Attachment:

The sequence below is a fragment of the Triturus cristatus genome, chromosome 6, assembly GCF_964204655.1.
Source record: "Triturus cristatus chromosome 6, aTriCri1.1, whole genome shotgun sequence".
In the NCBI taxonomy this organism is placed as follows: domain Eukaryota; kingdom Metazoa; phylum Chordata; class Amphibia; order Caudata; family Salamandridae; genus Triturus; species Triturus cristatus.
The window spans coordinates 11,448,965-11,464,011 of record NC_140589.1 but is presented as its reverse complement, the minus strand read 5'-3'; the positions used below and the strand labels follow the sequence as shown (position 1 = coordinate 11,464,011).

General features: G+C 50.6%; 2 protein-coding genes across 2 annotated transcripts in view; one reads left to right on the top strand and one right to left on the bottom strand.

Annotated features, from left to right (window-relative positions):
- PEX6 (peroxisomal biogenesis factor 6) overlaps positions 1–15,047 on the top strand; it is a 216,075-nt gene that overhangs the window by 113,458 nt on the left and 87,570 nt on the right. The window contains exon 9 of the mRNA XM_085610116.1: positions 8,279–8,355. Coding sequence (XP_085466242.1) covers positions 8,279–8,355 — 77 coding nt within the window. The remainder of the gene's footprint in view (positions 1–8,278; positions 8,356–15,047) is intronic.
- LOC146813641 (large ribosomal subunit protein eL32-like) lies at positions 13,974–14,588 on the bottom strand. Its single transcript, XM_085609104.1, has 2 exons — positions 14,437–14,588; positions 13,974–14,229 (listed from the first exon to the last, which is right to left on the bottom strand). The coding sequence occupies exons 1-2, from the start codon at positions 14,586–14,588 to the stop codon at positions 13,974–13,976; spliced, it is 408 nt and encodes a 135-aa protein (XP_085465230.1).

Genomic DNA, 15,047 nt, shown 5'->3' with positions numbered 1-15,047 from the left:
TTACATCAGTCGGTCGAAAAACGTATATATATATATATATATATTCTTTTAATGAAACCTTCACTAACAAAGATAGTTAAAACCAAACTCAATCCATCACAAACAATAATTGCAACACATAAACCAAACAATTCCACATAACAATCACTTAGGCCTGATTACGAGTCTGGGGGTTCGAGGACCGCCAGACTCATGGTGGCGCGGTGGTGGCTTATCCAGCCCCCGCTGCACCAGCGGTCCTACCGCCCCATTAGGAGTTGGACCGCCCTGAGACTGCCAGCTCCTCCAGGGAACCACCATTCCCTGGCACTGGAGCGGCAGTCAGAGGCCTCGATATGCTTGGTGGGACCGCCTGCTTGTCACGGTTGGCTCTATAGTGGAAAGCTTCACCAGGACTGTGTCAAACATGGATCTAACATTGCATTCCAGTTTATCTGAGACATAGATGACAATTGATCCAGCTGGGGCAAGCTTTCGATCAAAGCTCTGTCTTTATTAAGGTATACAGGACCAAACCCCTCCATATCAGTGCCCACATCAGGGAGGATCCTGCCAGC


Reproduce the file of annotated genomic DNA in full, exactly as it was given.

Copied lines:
The sequence below is a fragment of the Triturus cristatus genome, chromosome 6, assembly GCF_964204655.1.
Source record: "Triturus cristatus chromosome 6, aTriCri1.1, whole genome shotgun sequence".
In the NCBI taxonomy this organism is placed as follows: domain Eukaryota; kingdom Metazoa; phylum Chordata; class Amphibia; order Caudata; family Salamandridae; genus Triturus; species Triturus cristatus.
The window spans coordinates 11,448,965-11,464,011 of record NC_140589.1 but is presented as its reverse complement, the minus strand read 5'-3'; the positions used below and the strand labels follow the sequence as shown (position 1 = coordinate 11,464,011).

General features: G+C 50.6%; 2 protein-coding genes across 2 annotated transcripts in view; one reads left to right on the top strand and one right to left on the bottom strand.

Annotated features, from left to right (window-relative positions):
- PEX6 (peroxisomal biogenesis factor 6) overlaps positions 1–15,047 on the top strand; it is a 216,075-nt gene that overhangs the window by 113,458 nt on the left and 87,570 nt on the right. The window contains exon 9 of the mRNA XM_085610116.1: positions 8,279–8,355. Coding sequence (XP_085466242.1) covers positions 8,279–8,355 — 77 coding nt within the window. The remainder of the gene's footprint in view (positions 1–8,278; positions 8,356–15,047) is intronic.
- LOC146813641 (large ribosomal subunit protein eL32-like) lies at positions 13,974–14,588 on the bottom strand. Its single transcript, XM_085609104.1, has 2 exons — positions 14,437–14,588; positions 13,974–14,229 (listed from the first exon to the last, which is right to left on the bottom strand). The coding sequence occupies exons 1-2, from the start codon at positions 14,586–14,588 to the stop codon at positions 13,974–13,976; spliced, it is 408 nt and encodes a 135-aa protein (XP_085465230.1).

Genomic DNA, 15,047 nt, shown 5'->3' with positions numbered 1-15,047 from the left:
TTACATCAGTCGGTCGAAAAACGTATATATATATATATATATATTCTTTTAATGAAACCTTCACTAACAAAGATAGTTAAAACCAAACTCAATCCATCACAAACAATAATTGCAACACATAAACCAAACAATTCCACATAACAATCACTTAGGCCTGATTACGAGTCTGGGGGTTCGAGGACCGCCAGACTCATGGTGGCGCGGTGGTGGCTTATCCAGCCCCCGCTGCACCAGCGGTCCTACCGCCCCATTAGGAGTTGGACCGCCCTGAGACTGCCAGCTCCTCCAGGGAACCACCATTCCCTGGCACTGGAGCGGCAGTCAGAGGCCTCGATATGCTTGGTGGGACCGCCTGCTTGTCACGGTTGGCTCTATAGTGGAAAGCTTCACCAGGACTGTGTCAAACATGGATCTAACATTGCATTCCAGTTTATCTGAGACATAGATGACAATTGATCCAGCTGGGGCAAGCTTTCGATCAAAGCTCTGTCTTTATTAAGGTATACAGGACCAAACCCCTCCATATCAGTGCCCACATCAGGGAGGATCCTGCCAGC